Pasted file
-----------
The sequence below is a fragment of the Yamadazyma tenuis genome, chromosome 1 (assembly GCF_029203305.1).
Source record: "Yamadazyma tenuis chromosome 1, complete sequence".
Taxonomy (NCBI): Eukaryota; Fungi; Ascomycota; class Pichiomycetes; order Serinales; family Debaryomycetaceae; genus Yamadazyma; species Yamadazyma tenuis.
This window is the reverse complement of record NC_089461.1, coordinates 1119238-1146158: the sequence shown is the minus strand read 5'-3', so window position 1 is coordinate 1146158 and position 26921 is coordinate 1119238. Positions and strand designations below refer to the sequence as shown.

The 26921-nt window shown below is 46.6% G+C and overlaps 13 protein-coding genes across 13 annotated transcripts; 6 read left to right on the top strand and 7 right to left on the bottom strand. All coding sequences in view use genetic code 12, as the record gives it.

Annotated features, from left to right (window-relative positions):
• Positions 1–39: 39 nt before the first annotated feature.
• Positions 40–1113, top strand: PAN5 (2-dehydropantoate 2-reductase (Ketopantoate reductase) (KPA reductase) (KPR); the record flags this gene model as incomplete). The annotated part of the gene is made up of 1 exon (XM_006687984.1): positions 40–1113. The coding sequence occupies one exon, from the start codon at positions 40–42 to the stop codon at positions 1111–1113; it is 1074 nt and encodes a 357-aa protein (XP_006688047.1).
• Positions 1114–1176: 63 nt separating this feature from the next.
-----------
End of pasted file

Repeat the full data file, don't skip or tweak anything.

The sequence below is a fragment of the Yamadazyma tenuis genome, chromosome 1 (assembly GCF_029203305.1).
Source record: "Yamadazyma tenuis chromosome 1, complete sequence".
Taxonomy (NCBI): Eukaryota; Fungi; Ascomycota; class Pichiomycetes; order Serinales; family Debaryomycetaceae; genus Yamadazyma; species Yamadazyma tenuis.
This window is the reverse complement of record NC_089461.1, coordinates 1119238-1146158: the sequence shown is the minus strand read 5'-3', so window position 1 is coordinate 1146158 and position 26921 is coordinate 1119238. Positions and strand designations below refer to the sequence as shown.

The 26921-nt window shown below is 46.6% G+C and overlaps 13 protein-coding genes across 13 annotated transcripts; 6 read left to right on the top strand and 7 right to left on the bottom strand. All coding sequences in view use genetic code 12, as the record gives it.

Annotated features, from left to right (window-relative positions):
• Positions 1–39: 39 nt before the first annotated feature.
• Positions 40–1113, top strand: PAN5 (2-dehydropantoate 2-reductase (Ketopantoate reductase) (KPA reductase) (KPR); the record flags this gene model as incomplete). The annotated part of the gene is made up of 1 exon (XM_006687984.1): positions 40–1113. The coding sequence occupies one exon, from the start codon at positions 40–42 to the stop codon at positions 1111–1113; it is 1074 nt and encodes a 357-aa protein (XP_006688047.1).
• Positions 1114–1176: 63 nt separating this feature from the next.